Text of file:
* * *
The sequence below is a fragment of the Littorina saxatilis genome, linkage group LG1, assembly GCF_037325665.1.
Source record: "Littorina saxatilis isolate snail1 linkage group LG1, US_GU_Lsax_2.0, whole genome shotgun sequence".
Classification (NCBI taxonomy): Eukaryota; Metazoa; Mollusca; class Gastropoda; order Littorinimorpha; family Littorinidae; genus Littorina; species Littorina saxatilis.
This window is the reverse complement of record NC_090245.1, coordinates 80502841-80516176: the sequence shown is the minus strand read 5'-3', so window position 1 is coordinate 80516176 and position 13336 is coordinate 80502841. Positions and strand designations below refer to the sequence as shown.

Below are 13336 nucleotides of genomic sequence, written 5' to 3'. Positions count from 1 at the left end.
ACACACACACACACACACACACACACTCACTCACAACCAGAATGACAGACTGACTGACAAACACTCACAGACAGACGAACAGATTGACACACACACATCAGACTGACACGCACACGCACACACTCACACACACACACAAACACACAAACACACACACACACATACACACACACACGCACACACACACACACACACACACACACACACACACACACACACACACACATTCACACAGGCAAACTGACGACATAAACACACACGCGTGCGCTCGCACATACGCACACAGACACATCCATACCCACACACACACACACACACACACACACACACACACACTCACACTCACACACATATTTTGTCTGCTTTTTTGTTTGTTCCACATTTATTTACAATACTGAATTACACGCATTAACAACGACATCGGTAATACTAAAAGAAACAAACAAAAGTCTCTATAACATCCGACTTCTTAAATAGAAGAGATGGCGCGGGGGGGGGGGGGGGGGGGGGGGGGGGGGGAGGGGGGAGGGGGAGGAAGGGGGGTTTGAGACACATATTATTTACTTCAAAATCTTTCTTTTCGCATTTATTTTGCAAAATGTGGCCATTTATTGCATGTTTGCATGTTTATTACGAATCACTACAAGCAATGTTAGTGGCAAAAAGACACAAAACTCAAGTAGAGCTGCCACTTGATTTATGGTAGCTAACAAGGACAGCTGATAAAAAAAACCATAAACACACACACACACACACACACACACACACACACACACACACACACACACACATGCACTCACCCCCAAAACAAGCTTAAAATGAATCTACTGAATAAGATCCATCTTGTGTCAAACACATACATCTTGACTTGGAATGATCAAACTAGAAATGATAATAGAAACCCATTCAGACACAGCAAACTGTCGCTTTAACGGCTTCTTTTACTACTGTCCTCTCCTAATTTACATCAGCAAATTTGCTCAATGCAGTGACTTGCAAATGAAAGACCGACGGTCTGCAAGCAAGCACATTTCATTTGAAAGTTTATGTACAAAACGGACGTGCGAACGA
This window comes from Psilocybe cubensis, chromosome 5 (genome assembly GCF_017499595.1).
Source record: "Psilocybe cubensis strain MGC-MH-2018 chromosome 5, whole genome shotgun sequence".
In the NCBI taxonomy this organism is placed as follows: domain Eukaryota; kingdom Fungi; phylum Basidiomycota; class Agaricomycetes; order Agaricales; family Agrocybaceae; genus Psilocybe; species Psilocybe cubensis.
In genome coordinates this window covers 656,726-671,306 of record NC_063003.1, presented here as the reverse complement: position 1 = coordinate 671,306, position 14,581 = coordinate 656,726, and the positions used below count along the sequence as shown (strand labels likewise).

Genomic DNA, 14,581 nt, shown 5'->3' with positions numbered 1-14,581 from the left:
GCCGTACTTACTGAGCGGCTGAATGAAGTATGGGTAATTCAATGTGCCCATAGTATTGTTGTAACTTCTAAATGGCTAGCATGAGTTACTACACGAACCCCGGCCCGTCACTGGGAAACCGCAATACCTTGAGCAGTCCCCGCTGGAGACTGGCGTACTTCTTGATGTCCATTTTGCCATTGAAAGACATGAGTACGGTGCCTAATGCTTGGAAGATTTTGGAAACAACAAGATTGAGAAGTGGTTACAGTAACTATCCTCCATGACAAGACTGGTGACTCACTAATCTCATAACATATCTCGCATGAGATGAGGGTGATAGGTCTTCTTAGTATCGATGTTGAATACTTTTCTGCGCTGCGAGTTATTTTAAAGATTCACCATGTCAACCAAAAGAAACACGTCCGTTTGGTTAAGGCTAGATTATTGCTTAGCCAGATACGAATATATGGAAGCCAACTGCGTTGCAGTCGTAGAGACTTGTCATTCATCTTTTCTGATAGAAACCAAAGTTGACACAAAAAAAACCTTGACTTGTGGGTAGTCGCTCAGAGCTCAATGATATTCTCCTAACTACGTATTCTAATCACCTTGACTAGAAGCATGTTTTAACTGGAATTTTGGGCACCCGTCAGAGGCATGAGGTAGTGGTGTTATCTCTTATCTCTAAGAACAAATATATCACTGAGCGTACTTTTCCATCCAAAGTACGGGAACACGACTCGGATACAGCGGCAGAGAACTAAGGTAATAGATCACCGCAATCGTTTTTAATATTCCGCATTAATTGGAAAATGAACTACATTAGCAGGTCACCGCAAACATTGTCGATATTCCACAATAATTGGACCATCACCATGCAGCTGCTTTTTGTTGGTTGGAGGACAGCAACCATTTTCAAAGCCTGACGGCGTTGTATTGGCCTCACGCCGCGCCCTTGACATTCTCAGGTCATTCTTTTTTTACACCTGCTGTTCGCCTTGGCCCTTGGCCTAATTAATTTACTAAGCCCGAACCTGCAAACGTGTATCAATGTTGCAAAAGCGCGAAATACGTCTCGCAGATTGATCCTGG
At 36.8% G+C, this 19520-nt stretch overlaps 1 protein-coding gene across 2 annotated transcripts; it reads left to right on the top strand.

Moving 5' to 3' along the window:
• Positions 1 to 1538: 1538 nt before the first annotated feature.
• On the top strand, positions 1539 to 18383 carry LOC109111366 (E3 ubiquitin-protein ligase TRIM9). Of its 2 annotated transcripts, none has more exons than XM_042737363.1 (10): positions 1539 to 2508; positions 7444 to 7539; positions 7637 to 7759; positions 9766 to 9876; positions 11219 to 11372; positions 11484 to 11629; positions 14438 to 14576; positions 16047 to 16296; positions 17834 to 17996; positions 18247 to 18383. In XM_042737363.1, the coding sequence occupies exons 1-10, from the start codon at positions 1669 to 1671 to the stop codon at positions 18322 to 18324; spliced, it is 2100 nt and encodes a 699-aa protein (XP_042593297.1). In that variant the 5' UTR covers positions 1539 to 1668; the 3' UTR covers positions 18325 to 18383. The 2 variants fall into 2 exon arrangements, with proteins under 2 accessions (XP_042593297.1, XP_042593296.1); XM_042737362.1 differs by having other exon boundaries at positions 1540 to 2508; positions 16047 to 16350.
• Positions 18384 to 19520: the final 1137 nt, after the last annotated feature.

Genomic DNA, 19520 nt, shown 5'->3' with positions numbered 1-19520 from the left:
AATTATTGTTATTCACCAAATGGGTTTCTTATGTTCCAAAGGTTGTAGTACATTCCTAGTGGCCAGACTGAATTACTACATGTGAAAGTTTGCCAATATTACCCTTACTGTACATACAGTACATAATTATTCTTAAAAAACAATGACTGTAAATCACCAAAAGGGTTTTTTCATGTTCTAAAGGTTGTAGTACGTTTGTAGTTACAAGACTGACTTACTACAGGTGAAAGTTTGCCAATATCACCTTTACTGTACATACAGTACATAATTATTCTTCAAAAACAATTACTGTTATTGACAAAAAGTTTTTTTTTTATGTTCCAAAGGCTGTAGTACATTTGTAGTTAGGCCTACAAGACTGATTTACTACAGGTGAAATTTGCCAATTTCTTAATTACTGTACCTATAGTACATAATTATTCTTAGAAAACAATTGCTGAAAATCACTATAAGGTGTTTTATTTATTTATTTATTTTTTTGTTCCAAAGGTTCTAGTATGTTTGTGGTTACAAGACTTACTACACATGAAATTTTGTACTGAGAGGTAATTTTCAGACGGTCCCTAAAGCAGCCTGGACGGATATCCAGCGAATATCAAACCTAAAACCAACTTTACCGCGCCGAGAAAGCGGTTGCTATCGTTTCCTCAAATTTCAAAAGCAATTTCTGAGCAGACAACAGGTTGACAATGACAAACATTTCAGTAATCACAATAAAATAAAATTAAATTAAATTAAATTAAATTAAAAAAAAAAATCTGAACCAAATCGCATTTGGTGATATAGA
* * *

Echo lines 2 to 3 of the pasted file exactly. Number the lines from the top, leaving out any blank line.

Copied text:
Source record: "Littorina saxatilis isolate snail1 linkage group LG1, US_GU_Lsax_2.0, whole genome shotgun sequence".
Classification (NCBI taxonomy): Eukaryota; Metazoa; Mollusca; class Gastropoda; order Littorinimorpha; family Littorinidae; genus Littorina; species Littorina saxatilis.